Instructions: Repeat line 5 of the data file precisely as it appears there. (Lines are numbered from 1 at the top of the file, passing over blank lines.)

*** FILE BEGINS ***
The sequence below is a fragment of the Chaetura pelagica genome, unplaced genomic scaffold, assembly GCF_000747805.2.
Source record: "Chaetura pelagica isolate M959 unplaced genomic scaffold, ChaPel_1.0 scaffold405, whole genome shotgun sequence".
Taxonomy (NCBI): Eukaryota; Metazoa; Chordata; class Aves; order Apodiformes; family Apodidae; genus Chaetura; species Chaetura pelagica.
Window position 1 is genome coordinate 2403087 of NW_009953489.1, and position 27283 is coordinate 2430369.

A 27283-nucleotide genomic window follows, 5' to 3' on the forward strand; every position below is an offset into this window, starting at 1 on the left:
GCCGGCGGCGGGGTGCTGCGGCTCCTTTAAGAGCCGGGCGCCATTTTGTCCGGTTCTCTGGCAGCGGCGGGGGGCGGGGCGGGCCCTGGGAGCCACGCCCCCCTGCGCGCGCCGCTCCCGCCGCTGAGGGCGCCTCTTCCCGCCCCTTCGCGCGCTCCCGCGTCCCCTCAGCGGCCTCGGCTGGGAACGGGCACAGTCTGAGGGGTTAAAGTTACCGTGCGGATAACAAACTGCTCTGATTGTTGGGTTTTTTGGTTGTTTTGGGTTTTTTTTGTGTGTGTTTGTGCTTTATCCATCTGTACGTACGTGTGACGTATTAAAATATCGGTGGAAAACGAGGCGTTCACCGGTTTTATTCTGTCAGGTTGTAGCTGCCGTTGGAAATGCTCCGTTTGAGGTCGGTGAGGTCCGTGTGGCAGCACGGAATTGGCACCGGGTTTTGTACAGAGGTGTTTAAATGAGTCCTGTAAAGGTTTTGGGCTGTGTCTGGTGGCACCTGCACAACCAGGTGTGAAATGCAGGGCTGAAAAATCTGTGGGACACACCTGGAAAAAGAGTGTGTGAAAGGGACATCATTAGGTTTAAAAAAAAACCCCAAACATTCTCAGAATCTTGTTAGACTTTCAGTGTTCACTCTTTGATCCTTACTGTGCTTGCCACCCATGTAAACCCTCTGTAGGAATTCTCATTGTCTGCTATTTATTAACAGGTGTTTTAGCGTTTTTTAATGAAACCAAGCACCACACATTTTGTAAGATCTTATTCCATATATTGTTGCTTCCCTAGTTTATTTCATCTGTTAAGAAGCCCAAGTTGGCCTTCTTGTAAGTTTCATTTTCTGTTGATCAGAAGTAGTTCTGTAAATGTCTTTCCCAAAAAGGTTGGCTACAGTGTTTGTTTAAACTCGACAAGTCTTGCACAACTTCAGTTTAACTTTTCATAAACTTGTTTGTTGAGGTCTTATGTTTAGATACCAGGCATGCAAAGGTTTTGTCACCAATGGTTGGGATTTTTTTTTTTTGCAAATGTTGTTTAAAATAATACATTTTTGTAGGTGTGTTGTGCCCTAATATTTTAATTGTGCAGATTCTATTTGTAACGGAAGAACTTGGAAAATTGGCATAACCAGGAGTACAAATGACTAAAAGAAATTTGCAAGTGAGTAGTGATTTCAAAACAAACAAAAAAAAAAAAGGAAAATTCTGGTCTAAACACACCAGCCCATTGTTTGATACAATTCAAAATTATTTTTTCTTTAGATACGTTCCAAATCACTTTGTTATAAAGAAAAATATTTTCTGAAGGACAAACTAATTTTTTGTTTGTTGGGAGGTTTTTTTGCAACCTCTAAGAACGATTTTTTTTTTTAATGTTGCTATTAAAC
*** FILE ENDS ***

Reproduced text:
A 27283-nucleotide genomic window follows, 5' to 3' on the forward strand; every position below is an offset into this window, starting at 1 on the left: